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Quantum Political Feedback

Is a conceptual art film that was created by Edward Akrout, Jakob S. Boeskov, and produced by Shelby Welinder.

Chosen in the official selection for festival Les Rencontres Internationales, the film made its international debut (in association with the Pompidou Center) at Le Carreau du Temple in Paris. Following its premiere, the film opened in Berlin at Haus der Kulturen der Welt. It will next screen in Antwerp at Het Bos from November 22-25, 2018. 

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Artists Edward Akrout and Jakob S. Boeskov sit in a Chinatown loft. It’s spring in New York and still bitterly cold.

The space is Boeskov’s. He’s had it for nearly 8 years, well before the area started to gentrify. Given his line of work, the warehouse has been entirely built out and redesigned, in a Scandinavian minimalism that has somehow managed to maintain remnants of the neighborhood’s characteristic grit and grime.

The two bounce from narratives of Nabokov and Lars Von Trier to postmodernism and the Third Reich. They’re sensitive intellectuals with wonderfully wacky ideas and often offensive truths. Akrout, 35, is a Parisian. Boeskov, 45, is Danish. Together, the two men make for an entertaining pair.

They met in the city, right around the corner from where we currently sit, roughly a year ago, although they’re obviously kindred spirits. Akrout’s medium is contemporary abstract, varying from oil paintings to ink drawings, while Boeskov’s is conceptual—videos and performance pieces. They teamed up to create their first joint venture, titled Quantum Political Feedback, which debuted last week at the festival Les Rencontres Internationales in Paris. In association with the Pompidou Centre, the film screened alongside a series of art videos at Le Carreau du Temple.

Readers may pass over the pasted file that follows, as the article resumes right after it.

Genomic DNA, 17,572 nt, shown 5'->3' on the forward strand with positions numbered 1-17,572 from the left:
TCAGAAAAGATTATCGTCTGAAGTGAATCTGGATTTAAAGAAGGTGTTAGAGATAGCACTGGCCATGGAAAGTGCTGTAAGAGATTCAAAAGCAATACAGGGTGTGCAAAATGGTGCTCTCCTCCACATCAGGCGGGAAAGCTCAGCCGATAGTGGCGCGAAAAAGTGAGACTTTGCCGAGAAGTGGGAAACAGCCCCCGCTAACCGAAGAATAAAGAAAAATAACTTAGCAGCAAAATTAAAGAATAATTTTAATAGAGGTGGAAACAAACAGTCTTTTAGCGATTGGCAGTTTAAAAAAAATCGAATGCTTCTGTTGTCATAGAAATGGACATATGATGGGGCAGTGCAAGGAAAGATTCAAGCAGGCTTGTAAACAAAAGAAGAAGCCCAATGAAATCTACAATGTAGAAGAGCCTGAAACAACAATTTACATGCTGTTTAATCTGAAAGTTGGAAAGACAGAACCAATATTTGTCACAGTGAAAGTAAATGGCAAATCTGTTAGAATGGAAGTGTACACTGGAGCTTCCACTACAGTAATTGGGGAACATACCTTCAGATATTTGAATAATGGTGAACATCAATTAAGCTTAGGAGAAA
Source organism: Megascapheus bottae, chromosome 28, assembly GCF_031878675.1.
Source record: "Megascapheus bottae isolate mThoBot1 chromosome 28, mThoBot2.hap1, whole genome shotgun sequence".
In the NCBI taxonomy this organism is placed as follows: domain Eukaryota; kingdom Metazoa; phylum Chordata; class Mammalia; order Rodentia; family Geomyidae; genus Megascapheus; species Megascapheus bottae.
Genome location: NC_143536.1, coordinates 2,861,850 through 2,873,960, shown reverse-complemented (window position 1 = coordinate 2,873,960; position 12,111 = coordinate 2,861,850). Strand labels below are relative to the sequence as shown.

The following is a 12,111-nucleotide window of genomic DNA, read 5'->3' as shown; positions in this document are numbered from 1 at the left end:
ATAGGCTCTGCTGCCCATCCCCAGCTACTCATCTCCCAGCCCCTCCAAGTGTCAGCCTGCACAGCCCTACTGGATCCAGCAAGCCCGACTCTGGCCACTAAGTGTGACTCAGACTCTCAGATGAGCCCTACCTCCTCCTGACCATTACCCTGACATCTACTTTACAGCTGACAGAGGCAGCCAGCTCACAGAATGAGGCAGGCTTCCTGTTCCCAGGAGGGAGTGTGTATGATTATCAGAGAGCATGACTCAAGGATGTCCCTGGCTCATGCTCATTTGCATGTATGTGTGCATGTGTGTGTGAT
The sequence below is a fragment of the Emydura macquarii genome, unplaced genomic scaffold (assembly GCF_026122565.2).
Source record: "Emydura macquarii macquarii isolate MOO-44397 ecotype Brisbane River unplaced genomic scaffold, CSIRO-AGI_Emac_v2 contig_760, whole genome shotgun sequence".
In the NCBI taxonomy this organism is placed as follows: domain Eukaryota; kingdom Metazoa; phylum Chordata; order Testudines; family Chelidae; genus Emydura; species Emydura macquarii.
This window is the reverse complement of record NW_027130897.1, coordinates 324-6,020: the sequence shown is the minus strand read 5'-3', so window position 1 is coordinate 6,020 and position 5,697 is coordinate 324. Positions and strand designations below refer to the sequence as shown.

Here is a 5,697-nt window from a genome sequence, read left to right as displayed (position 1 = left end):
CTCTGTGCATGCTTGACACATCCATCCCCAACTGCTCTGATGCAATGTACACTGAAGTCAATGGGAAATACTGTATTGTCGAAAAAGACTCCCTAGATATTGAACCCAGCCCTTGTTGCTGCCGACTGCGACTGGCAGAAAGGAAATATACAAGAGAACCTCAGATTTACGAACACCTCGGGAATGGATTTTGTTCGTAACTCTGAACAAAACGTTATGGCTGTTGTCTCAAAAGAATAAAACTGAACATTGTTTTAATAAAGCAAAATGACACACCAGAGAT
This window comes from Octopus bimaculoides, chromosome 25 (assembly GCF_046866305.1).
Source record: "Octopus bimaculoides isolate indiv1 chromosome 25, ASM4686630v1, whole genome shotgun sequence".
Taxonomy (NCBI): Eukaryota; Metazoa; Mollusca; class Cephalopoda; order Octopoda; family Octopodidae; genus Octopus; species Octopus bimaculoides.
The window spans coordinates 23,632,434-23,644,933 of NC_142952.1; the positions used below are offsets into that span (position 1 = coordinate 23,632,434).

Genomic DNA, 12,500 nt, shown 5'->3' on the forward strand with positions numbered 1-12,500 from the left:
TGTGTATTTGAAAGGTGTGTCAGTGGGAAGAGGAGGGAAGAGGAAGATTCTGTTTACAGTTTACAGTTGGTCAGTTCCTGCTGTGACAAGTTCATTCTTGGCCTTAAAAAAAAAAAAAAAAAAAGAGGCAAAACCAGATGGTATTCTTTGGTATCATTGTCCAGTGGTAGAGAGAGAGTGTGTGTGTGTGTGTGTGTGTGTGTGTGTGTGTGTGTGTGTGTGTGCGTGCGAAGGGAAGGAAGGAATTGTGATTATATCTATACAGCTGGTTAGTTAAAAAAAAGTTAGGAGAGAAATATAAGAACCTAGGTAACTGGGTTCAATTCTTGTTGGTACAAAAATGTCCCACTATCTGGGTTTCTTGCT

Quantum Political Feedback combines pseudoscience with repetition to investigate the connection between technology and truth. An E-meter is exploited as a crude polygraph machine; its function is to “detect lies” in order to monitor a statement’s progression from lie to truth. In the video, statements are read to and repeated by the participants, a man and a woman. Through this continuous repetition, the subjects gradually build a relationship with the spoken words. These combined elements result in a mettre en abîme, the transformation of a political affirmation into a belief.

The video opens on an E-meter, its readings fluctuating back and forth. There’s street noise in the background. A test subject comes into focus with the back of Akrout’s head in frame, blurred, Akrout makes a declaration which the subject repeats. The pace of the dialogue starts to slowly increase. Akrout whispers some remarks and shouts others, responding to the emotions the subjects show. The rise and fall of the hand on the E-meter reveals that certain statements strike a chord with the participants. For the male, it’s being told “I need to become rich,” which subtly moves the hand towards affirmation and belief when he repeats it. For the female, it’s hearing and repeating the words “I am no longer important” that brings her to tears, in an emotional and climatic end to the film.

When asking where the concept originated, Boeskov focuses first on the prevalence of fact checkers, who “supposedly protect us from disinformation, manipulation, and fake news.” However, the truth, he says, is under attack: “Facts have now been put on trial, and their power has been challenged.” Akrout adds, “Individual expression has reached a paroxysm and is now stuck within its own echo chamber.” Quantum Political Feedback exposes that the world inside our heads has become more tangible and attractive than reality. Never before have our personal experiences been so similar to others, yet never have we felt so isolated.

Words by Shelby Welinder